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Taps Combe Camp

Taps Combe Camp (also known as Chelvey Batch Settlement) is an Iron Age hill fort in North Somerset, England. The hill fort is situated approximately 1.8 miles (2.9 km) east from the village of Brockley. The hill fort is shaped a lot like a "D", and is approximately 50 metres (160 ft) by 50 metres (160 ft) wide.[2][3]

Taps Combe Camp
Native name Chelvey Batch Settlement
Taps Combe Camp is located in Somerset
Taps Combe Camp
Location of Taps Combe Camp in Somerset
Location Brockley, Somerset, England
Coordinates 51°23′59″N 2°44′56″W / 51.39972°N 2.74889°W / 51.39972; -2.74889Coordinates: 51°23′59″N 2°44′56″W / 51.39972°N 2.74889°W / 51.39972; -2.74889
Built Iron Age
Reference no. 194826[1]

BackgroundEdit

Hill forts developed in the Late Bronze and Early Iron Age, roughly the start of the first millennium BC.[4] The reason for their emergence in Britain, and their purpose, has been a subject of debate. It has been argued that they could have been military sites constructed in response to invasion from continental Europe, sites built by invaders, or a military reaction to social tensions caused by an increasing population and consequent pressure on agriculture. The dominant view since the 1960s has been that the increasing use of iron led to social changes in Britain. Deposits of iron ore were located in different places to the tin and copper ore necessary to make bronze, and as a result trading patterns shifted and the old elites lost their economic and social status. Power passed into the hands of a new group of people.[5] Archaeologist Barry Cunliffe believes that population increase still played a role and has stated "[the forts] provided defensive possibilities for the community at those times when the stress [of an increasing population] burst out into open warfare. But I wouldn't see them as having been built because there was a state of war. They would be functional as defensive strongholds when there were tensions and undoubtedly some of them were attacked and destroyed, but this was not the only, or even the most significant, factor in their construction".[6]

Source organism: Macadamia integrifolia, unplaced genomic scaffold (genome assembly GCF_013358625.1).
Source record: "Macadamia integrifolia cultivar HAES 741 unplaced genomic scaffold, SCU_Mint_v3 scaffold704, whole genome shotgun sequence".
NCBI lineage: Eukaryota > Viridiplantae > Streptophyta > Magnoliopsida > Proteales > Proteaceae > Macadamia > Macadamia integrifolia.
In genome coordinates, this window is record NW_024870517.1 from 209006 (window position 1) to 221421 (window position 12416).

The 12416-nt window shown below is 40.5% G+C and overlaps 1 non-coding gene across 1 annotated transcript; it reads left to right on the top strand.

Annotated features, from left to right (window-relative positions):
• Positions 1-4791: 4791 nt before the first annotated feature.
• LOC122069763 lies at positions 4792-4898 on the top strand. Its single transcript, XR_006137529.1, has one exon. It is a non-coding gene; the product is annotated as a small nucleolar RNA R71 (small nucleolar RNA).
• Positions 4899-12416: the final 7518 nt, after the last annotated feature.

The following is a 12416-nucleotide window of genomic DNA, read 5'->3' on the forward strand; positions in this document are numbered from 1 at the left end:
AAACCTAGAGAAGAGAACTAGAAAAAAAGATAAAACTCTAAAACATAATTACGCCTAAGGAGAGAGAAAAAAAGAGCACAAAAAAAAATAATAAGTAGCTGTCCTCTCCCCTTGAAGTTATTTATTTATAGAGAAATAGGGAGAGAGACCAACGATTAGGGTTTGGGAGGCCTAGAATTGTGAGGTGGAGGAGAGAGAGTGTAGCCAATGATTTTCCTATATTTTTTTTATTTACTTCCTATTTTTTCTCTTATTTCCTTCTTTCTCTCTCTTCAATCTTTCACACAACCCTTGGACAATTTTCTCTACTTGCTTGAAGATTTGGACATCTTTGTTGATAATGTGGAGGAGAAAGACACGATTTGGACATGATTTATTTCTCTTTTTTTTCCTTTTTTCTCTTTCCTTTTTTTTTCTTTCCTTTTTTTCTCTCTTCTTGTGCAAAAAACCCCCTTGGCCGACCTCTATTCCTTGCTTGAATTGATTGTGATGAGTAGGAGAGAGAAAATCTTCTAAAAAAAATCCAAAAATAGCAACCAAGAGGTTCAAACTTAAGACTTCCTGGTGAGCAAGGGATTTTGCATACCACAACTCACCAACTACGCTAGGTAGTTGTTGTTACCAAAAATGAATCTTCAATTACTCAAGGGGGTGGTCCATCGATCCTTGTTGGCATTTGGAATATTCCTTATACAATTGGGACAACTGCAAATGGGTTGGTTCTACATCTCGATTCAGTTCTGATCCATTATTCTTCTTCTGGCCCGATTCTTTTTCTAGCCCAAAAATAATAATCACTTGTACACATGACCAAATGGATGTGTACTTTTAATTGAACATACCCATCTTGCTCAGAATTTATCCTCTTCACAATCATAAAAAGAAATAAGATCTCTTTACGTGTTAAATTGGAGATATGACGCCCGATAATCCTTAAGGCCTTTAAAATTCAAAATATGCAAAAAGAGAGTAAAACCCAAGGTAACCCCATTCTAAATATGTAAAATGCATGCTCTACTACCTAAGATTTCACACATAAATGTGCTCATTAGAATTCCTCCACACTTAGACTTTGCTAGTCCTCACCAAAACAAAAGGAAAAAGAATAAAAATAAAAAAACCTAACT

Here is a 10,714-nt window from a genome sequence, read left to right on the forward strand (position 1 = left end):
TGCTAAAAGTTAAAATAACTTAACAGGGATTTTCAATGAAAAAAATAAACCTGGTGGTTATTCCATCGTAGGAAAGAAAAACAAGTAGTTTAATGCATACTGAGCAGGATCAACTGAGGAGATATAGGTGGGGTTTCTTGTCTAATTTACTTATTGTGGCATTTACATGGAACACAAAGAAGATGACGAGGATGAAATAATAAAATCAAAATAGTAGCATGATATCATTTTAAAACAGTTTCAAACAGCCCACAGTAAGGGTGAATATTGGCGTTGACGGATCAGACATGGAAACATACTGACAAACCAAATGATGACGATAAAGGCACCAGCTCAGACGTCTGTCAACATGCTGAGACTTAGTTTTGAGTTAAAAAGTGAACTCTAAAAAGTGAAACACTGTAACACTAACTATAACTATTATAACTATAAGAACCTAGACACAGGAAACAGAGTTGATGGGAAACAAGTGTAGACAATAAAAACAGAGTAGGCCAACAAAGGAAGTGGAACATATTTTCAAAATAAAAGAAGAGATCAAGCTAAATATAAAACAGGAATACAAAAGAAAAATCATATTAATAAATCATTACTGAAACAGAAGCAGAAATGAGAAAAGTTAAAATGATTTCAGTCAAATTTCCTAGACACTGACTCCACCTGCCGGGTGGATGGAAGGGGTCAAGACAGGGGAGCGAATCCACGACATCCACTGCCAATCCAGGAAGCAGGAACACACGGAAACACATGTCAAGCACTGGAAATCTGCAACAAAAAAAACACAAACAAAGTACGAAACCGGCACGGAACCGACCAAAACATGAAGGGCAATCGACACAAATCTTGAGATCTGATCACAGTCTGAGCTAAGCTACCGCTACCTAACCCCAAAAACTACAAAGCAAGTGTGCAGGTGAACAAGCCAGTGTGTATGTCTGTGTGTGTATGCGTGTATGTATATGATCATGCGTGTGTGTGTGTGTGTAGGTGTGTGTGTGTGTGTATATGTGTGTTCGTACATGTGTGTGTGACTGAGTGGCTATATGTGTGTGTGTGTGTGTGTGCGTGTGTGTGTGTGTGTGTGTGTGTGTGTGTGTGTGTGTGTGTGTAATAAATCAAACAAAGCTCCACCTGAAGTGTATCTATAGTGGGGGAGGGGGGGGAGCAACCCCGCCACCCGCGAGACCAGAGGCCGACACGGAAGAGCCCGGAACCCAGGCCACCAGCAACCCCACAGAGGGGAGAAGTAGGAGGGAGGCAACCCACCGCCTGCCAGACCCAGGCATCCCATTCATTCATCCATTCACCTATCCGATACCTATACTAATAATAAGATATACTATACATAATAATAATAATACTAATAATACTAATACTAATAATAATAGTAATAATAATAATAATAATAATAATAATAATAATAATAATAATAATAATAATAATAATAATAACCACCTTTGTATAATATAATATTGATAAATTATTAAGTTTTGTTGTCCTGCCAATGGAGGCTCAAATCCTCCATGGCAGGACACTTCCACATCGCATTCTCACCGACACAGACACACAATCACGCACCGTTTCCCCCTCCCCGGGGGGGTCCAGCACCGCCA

See alsoEdit

ReferencesEdit

  1. ^ "Taps Combe Camp". National Monuments Record. English Heritage. Retrieved 17 March 2011. 
  2. ^ Everden, Shirley (August 2009). "Enclosure At Chelvey Batch, Broadfield Down Earthwork Survey" (PDF). Retrieved 15 July 2018. 
  3. ^ Russet, Vince, ed. (2007). "Four Enclosures on Broadfield Down, North Somerset" (PDF). Yatton, Congresbury, Claverham, and Cleeve Archaeological Research Team. YCCCART: 4. Retrieved 15 July 2018. 
  4. ^ Payne, Andrew; Corney, Mark; Cunliffe, Barry (2007), The Wessex Hillforts Project: Extensive Survey of Hillfort Interiors in Central Southern England, English Heritage, p. 1, ISBN 978-1-873592-85-4 
  5. ^ Sharples, Niall M (1991), English Heritage Book of Maiden Castle, London: B. T. Batsford, pp. 71–72, ISBN 0-7134-6083-0 
  6. ^ Time Team: Swords, skulls and strongholds, Channel 4, 2008-05-19, retrieved 16 September 2009